If'n you read the last entry, you know I've been a movie-watchin' mole lo, these last three weeks, and it's been quite the adventure. In addition to seeing more movies in theaters in that span than I did in the preceding six months, I was able to freeload my way into the Seattle International Film Festival Opening and Closing Night Galas, where neon-colored cocktails and much shared movie geekery amongst fellow nerds/journalists flowed freely. And I met some talented and fascinating filmmakers, to boot.
I saw 28 feature films during the run of SIFF. Almost all of them were good-to-great; only a couple were straight-up disappointments. Enclosed please find my evaluations of everything I saw, along with accompanying ratings.
The Fest opening film was a quirky comedy featuring Kevin Kline as a struggling playwright who escorts elderly rich women and takes recently-unemployed Ivy League professor Paul Dano under his wing. Kline's a hoot, as always (he's maturing with the rascally grace of a David Niven), but as for the movie? If there was a such thing as Indie Comedy Generator software, and you programmed in every Indie Comedy cliche (Oddball Father Figure, Quiet Protagonist with Fetish, Funny-Voiced Ancillary Character, etc.), this movie would spit out.
Senior Prom: ***1/2
This comedy about several Mountlake Terrace High Schoolers stumbling towards their senior prom feels rough around the edges and descends into sentiment a little too much at the end. But Nick Terry's directorial debut sports quite a few great belly laughs, and it rings with a front-line immediacy that could only come from someone living through high school themselves (yes, the director's only 17, and yes, I'll pimp my SunBreak interview with him right about now).
How Sex Sold Hollywood: ***
Seattle U professor James Forsher's How Sex Sold Hollywood presentation was pretty skin deep (pardon the pun), but not without some seriously warped highlights. High (low?) points: a silent-era sapphic fever dream of a short called "Dormitory Secrets," and some frankly pornographic cartoons from distaff Max Fleischer studio animators.
Classical piano's James Dean gets the doc treatment here. The archival performance footage--Gould throwing himself into playing, tousled hair partly shadowing his face like a high-brow Jerry Lee Lewis--is riveting, and there's no denying his brilliance as a player (or his pronounced eccentricities). Alas, you finish the movie feeling like you don't know anymore about Gould than when you started.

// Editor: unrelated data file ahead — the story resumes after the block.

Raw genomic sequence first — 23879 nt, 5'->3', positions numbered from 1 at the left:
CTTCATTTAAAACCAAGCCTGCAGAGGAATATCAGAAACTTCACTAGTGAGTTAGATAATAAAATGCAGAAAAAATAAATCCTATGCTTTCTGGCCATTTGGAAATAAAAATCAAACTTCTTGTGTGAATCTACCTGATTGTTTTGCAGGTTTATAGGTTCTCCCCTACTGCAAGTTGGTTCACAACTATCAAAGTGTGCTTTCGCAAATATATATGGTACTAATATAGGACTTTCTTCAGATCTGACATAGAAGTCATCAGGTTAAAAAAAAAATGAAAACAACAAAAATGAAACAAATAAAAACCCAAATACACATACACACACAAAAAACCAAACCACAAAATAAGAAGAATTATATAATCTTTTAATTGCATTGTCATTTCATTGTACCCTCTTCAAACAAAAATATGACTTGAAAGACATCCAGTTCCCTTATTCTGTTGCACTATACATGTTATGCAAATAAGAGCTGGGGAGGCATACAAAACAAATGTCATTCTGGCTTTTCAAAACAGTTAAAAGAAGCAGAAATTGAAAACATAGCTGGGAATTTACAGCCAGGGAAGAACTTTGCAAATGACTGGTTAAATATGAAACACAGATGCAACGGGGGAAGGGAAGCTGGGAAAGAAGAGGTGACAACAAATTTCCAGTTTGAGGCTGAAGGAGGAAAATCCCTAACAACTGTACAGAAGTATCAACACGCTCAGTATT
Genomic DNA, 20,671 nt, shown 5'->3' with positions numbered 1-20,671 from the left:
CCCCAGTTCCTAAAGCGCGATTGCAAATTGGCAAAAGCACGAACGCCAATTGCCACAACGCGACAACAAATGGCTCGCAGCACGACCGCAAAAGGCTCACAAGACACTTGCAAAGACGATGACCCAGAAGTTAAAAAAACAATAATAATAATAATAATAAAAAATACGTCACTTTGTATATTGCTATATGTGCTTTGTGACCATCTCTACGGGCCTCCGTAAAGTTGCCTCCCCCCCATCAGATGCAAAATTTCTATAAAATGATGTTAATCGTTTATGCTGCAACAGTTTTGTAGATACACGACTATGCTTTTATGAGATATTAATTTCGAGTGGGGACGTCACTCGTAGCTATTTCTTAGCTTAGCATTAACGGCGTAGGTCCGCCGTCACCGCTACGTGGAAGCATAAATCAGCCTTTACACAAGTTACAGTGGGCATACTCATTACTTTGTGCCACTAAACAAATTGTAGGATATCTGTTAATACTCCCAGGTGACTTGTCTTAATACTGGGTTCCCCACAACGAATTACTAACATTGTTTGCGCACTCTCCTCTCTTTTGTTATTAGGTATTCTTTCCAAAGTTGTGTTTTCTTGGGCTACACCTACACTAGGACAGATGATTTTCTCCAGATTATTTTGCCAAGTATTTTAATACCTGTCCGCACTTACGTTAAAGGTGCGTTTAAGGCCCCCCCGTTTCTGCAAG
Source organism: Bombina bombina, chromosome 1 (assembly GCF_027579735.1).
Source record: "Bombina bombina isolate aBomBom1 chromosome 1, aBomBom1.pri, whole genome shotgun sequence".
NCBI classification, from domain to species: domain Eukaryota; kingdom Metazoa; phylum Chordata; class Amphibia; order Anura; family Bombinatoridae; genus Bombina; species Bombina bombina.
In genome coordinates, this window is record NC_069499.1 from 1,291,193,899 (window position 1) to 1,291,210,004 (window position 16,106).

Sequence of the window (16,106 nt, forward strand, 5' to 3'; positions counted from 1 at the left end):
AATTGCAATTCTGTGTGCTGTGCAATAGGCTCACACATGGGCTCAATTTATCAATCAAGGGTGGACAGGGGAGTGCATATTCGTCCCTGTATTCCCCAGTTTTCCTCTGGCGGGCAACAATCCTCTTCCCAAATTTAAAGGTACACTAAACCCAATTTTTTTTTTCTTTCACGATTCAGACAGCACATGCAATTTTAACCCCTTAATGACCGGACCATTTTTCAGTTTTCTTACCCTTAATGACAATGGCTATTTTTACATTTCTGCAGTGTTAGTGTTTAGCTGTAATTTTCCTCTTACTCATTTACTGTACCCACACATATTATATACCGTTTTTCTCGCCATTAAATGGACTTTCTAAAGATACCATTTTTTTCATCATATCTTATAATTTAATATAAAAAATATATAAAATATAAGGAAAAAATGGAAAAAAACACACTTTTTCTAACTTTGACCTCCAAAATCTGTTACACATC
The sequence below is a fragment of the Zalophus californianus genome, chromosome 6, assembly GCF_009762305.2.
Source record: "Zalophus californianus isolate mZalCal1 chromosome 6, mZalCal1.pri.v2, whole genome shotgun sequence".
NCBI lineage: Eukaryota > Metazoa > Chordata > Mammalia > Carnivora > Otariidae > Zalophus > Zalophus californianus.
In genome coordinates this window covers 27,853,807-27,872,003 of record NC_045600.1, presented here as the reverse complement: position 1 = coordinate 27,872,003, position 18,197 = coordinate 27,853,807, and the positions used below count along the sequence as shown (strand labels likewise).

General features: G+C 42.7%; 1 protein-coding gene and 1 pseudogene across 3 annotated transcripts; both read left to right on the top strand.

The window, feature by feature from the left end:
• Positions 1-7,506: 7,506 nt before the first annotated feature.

K-20: The Fiend with 20 Faces: ***
K-20 re-imagines Japan sans WWII, as a totalitarian nigh-communist regime. Amidst this world, the ultimate master thief steals priceless artifacts, and frames a circus acrobat for the crimes. Said acrobat then becomes a reluctant hero. Terrific art direction and atmosphere (think Metropolis meets The Dark Knight) and exhilarating action sequences are only slightly marred by a few too many dips into the Cuteness Well (I officially propose a permanent moratorium on all adorable imperiled orphans in Asian action movies).
George Romero's Survival of the Dead: **
I'll go to my deathbed defending George Romero's first four Living Dead movies (haven't seen the fifth yet), but his newest one, George Romero's Survival of the Dead, just doesn't cut the mustard. The Irish-born patriarchs of two rival families on a East Coast island lock horns because--get this--one thinks zombies should be exterminated, and one thinks the undead can be rehabilitated and taught to eat non-human meat. The writing's clunky as hell, and (SPOILER ALERT!) Romero de-fangs his revenants by turning them into eaters of horsemeat at the climax; a not-very-scary denouement, unless you're My Little Pony.
Ahead of Time: ****
This concise, solid documentary focuses on the achievements of Ruth Gruber--arctic explorer, World War II Correspondent, and chronicler of the 1947 Exodus. At age 94, Gruber's more articulate and sharp than 99.9 percent of people a third her age; and her restless streak, eloquence, and charm make her an enchanting documentary subject.
Visionaries: Jonas Mekas and the (Mostly) American Avant-Garde Cinema: *****
Ace documentarian Chuck Workman serves up a great primer on Underground Cinema, with Anthology Archives curator and filmmaker Jonas Mekas functioning as a charming epicenter. A compelling window into a seldom-explored subgenre of cinema, with generous samples of works by Kenneth Anger, Andy Warhol, and many others.
Wheedle's Groove: ****